New York Times Executive Editor Dean Baquet, WCBS-TV Anchor Dana Tyler and legendary columnist Clem Richardson were honored last Tuesday at the New York Association of Black Journalists? 2014 Scholarship & Awards ceremony. NYABJ President Michael Feeney made opening remarks and NY1 News anchor, author and award-winning journalist Cheryl Wills served as this year?s dinner chair.??
Baquet, a Pulitzer Prize-winning journalist and the first African American executive editor at the Times, was honored with the Trailblazer Award.
?Of all the awards that I?ve gotten over the years, this one means as much to me, if not more, than any of them because it?s a powerful reminder that having journalists of color in important positions truly matters, particularly right now. Of course it matters inside of our newsrooms and it even matters within our companies. Last week, a group of Times employees met with me, and the most emotional congratulations came from people in Advertising and in Circulation. A staff that is not diverse can?t hope to cover the world; a staff that is not diverse won?t see why Ferguson is a story that?s so resonant in so many ways and won?t stick with it until the end; a staff that is not diverse might not cover the television business as clearly as we should; a staff that is not diverse will not see the story of economic upheaval as clear as it should. I would like to argue that the diversity of our audiences is the most important issue that we face. My biggest concern besides the diversity of our staff is the diversity of our audiences. I?m worried that the American press is on its way to becoming an expensive, hard-to-read medium that doesn?t draw kids who have less money and maybe less education. And it?s important for us to fight against that and find stories that appeal to those kids. And if you all were like me as a kid, I needed stories like that when I was growing up in a household where my mother had a third grade education and my father did not go to high school. It?s important for us to gain the diversity of readership by pushing stories like the Ebola story. It?s important for us to not get too caught up in the stories about a luxuriant America and to make sure we find stories that tell people that not all of America is so luxuriant,? Baquet said on stage upon receiving his award.?????????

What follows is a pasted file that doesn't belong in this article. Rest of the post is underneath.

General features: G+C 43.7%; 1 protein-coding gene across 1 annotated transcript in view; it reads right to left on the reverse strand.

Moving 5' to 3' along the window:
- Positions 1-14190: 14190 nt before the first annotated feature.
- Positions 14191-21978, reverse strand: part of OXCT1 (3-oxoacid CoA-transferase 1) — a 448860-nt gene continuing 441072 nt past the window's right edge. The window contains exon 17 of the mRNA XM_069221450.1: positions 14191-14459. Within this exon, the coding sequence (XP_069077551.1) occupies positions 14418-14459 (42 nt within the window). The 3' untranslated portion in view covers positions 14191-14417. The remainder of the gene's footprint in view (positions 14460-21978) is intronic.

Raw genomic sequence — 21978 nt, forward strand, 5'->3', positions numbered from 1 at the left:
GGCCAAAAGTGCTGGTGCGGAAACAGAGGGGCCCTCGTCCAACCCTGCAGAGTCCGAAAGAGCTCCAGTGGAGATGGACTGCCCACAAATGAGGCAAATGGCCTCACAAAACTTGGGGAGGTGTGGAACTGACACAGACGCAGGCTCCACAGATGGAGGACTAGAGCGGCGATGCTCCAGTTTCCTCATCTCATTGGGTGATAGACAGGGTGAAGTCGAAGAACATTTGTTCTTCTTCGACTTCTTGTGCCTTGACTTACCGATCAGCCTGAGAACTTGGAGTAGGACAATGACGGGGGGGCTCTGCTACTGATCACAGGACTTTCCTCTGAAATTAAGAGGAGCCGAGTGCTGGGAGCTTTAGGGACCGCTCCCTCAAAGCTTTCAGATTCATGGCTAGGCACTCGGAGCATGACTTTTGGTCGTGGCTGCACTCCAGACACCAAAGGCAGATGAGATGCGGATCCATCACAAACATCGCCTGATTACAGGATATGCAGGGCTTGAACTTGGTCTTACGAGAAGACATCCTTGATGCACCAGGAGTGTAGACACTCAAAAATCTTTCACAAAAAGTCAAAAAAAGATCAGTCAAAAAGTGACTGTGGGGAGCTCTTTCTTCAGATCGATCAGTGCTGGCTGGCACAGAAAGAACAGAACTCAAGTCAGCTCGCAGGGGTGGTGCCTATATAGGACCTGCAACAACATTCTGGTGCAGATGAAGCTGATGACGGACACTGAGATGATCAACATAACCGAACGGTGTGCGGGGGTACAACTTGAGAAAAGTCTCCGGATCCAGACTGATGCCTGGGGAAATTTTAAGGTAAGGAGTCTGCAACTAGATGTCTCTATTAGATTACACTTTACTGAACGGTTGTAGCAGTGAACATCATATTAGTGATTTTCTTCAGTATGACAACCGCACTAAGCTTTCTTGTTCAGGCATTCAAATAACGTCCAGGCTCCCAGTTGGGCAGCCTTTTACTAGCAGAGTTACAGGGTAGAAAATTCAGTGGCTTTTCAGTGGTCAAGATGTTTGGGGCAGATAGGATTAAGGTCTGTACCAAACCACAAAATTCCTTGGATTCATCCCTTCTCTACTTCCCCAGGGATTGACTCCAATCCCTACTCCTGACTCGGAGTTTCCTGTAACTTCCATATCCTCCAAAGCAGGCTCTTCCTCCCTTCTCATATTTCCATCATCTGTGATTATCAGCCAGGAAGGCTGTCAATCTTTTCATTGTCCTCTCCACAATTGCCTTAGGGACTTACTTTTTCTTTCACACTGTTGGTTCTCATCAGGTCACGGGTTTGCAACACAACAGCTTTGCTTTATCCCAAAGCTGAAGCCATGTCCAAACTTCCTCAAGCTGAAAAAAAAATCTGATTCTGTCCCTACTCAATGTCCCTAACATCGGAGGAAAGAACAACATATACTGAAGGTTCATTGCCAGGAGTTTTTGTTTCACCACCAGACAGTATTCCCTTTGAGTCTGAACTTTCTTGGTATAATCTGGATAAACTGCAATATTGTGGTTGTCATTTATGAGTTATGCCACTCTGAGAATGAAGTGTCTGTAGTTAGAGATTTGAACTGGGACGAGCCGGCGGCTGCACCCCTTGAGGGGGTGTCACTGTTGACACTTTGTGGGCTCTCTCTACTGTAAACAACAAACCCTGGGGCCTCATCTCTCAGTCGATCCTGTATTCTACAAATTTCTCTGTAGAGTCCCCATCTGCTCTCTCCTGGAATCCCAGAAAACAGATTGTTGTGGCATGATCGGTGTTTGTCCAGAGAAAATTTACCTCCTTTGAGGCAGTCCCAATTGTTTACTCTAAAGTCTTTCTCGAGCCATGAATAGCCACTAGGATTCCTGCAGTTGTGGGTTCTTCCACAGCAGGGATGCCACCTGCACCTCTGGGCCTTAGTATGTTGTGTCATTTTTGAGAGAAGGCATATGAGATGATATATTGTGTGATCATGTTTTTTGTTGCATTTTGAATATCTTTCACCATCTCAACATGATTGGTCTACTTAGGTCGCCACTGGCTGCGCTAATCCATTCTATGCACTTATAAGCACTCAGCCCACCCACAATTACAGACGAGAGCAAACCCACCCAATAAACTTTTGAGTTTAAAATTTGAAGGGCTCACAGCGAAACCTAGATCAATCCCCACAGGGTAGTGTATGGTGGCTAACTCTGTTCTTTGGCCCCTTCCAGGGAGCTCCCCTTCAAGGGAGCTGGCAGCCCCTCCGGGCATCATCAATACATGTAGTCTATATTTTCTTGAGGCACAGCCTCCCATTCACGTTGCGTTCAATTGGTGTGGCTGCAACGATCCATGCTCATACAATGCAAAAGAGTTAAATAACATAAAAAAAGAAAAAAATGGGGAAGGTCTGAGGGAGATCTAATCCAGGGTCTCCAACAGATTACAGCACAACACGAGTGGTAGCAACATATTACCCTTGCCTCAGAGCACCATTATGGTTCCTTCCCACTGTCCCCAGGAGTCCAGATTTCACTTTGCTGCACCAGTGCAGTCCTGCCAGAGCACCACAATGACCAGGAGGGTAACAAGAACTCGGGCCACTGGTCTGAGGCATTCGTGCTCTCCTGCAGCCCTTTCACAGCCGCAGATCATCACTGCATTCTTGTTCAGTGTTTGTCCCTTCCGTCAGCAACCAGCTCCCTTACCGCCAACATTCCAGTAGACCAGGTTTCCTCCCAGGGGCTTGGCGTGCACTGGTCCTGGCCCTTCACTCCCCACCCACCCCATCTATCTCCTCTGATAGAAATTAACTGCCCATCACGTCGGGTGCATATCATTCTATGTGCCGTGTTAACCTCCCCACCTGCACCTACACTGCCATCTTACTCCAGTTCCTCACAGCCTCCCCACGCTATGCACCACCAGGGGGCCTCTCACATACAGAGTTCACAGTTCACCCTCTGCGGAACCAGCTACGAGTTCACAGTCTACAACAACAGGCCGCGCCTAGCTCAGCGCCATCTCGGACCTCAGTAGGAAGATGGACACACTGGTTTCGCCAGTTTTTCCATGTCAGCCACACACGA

Held at the Time-Life Building in Midtown Manhattan, the event was hosted by Sandra Bookman, a reporter and anchor at WCBS-TV and a 2013 Network Journal 25 Influential Black Women in Business honoree, and Dean Meminger, an anchor at NY1 News. Together, they gave a moving tribute in memoriam of journalists of color who passed away between 2013 and 2014 including radio newsman Joe Bragg and WNBC-TV reporter John Noel.????
The Lifetime Achievement award went to Tyler who said that her grandfather, a reporter during World War I, ?was the first Black reporter in his field? and shared her feelings of pride in being a part of his legacy.
Richardson, who has written for the New York Daily News since 1993, also accepted a Lifetime Achievement award.????????
Other award recipients included journalists from several news outlets including the New York Daily News, NY1 News, WNBC-Television, 1010 WINS Radio, The Amsterdam News, The Wall Street Journal, WBGO Radio, WCBS Radio, Bloomberg, News-12, and many others.??
CLICK HERE to view photos from N.Y. Association of Black Journalists? 2014 Scholarship & Awards
* Photo: Alonzo Boldin